I was surprised that the Fuji lens did this good in direct comparison to my favorite Canon lens! But there is one factor in favor of the Fuji lens that also needs to be mentioned:
The X-Pro 1 recognizes the Fuji lens and applies some lens correction inside the JPG engine. The Canon lens does not get this special treatment and shows an uncorrected result from the lens. I could have partially avoided this by shooting in RAW but then the RAW converter of i.e. Adobe Camera RAW could have recognized the Fuji lens as well and add some auto correction. But in the end I wanted to see how the Canon lens compared when I use it on the X-Pro 1 in my normal use and this is what I got. The X-Pro 1 will not internally compensate for the Canon lens no matter what I do.
But if you happen to own some Leica M lenses and purchased the Fuji X-Mount to Leica M-adapter, then the Fuji will internally apply corrections to some of the Leica M lenses (i.e. the SUMMICRON-M 35mmF2 ASPH)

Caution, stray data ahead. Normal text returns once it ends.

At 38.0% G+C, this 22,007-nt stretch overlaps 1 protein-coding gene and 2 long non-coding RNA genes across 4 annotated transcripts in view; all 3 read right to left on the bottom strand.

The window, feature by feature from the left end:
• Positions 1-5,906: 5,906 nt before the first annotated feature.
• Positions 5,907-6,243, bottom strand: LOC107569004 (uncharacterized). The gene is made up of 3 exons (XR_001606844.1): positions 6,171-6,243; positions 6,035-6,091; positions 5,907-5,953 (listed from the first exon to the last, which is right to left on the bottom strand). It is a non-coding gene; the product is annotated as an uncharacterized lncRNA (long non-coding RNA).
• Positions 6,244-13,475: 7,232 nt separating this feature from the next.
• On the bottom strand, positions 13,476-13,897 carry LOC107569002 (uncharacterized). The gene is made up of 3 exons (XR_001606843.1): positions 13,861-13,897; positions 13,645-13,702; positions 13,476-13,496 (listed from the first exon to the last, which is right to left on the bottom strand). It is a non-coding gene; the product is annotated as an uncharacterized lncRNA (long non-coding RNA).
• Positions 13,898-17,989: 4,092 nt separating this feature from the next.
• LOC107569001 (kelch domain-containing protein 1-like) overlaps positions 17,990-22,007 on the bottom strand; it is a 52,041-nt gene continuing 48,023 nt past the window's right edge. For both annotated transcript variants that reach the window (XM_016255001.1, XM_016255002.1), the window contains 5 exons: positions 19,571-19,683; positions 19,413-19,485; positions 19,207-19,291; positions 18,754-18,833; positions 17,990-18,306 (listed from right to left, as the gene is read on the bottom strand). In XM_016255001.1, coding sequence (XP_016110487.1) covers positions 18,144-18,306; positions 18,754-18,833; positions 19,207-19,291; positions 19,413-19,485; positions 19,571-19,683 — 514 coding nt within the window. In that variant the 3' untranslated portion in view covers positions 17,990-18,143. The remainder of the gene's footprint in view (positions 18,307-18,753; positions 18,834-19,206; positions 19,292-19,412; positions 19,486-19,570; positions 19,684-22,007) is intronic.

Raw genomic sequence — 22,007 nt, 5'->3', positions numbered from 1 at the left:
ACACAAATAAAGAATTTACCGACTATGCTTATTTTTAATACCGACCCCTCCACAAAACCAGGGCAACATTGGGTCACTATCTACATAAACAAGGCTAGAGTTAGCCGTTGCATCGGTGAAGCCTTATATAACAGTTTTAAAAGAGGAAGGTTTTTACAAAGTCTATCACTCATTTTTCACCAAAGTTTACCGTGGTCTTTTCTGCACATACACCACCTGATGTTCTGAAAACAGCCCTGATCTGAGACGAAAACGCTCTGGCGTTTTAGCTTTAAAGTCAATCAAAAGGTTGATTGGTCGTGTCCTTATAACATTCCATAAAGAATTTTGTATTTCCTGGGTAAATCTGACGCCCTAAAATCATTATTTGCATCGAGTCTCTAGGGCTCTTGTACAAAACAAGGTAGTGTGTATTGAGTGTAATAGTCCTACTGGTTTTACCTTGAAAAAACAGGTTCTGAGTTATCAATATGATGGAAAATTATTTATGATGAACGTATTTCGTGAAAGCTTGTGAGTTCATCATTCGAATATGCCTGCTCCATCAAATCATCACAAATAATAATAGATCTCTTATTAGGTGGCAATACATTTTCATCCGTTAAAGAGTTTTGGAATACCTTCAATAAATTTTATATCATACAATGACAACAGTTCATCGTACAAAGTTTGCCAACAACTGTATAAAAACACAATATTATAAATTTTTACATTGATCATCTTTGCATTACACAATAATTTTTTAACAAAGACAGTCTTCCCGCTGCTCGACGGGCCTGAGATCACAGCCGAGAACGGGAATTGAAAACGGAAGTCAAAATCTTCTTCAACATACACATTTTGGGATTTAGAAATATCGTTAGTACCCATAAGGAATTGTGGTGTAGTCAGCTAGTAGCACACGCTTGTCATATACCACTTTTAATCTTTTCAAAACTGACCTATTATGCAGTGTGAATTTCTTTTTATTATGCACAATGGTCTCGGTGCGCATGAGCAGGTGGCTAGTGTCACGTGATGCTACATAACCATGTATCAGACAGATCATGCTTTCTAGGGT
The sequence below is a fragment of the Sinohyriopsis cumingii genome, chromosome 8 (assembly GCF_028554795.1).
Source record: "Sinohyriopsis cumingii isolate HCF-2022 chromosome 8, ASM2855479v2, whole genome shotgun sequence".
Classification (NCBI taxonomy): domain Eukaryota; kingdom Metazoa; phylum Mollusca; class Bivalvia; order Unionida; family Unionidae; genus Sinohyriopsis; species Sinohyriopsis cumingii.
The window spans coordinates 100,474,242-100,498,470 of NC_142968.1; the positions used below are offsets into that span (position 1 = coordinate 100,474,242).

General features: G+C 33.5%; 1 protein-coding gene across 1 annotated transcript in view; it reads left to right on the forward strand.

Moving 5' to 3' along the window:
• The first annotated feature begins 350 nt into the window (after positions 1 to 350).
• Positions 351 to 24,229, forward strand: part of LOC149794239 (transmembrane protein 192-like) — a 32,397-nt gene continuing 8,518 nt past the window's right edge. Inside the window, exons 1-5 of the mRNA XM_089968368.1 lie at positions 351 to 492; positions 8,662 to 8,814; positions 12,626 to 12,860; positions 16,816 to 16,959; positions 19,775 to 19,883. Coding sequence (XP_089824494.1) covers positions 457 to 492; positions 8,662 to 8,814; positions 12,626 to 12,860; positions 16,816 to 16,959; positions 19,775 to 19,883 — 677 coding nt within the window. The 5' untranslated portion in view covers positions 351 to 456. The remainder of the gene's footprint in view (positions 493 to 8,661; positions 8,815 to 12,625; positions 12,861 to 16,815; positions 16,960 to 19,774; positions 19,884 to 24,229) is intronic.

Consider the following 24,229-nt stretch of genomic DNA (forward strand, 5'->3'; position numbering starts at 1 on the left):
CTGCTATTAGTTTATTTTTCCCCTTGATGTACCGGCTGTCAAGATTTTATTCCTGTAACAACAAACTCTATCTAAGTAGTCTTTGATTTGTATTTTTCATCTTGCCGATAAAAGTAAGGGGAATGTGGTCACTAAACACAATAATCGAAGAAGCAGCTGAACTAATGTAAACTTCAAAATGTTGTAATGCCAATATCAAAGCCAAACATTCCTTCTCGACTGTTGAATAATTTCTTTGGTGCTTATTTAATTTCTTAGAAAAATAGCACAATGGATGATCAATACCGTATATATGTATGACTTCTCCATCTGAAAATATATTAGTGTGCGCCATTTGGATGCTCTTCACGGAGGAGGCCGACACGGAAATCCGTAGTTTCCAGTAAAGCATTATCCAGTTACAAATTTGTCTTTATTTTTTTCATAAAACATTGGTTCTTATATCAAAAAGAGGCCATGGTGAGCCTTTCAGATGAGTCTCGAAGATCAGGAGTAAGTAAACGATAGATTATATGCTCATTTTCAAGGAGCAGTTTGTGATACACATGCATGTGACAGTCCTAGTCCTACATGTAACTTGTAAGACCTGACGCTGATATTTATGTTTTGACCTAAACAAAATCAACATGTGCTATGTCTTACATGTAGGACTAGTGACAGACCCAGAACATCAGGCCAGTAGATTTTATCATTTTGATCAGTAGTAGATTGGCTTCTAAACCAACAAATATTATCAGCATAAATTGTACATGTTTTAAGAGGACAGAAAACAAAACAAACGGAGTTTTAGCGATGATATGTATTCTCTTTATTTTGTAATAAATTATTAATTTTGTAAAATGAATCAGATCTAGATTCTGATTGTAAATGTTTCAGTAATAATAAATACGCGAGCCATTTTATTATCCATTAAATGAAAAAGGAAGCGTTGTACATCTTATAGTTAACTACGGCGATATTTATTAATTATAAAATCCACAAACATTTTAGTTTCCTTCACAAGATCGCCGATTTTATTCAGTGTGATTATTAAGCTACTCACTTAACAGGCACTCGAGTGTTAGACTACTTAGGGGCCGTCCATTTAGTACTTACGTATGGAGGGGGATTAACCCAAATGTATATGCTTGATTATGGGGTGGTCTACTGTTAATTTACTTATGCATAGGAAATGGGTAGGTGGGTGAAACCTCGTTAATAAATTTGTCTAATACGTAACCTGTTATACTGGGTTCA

The Canon EF 35mm f1.4 is a fantastic lens on my Canon FF DSLR camera. It has a fast Ultrasonic AF motor and the weight and size match the bigger camera body well. The Fujinon XF 35mm f1.4 R is a fantastic AF lens for the Fuji X-Pro 1 / X-E1 cameras. This comparison has solved the question for me if I could improve the image quality by using the Canon EF 35mm f1.4 instead of the XF 35mm f1.4 for special occasions. The answer for me is “No!” and I can now comfortably leave the bigger Canon 35mm lens attached to my Canon camera.“Bigger is not always better” :)
See full article on fujixfiles.blogspot.de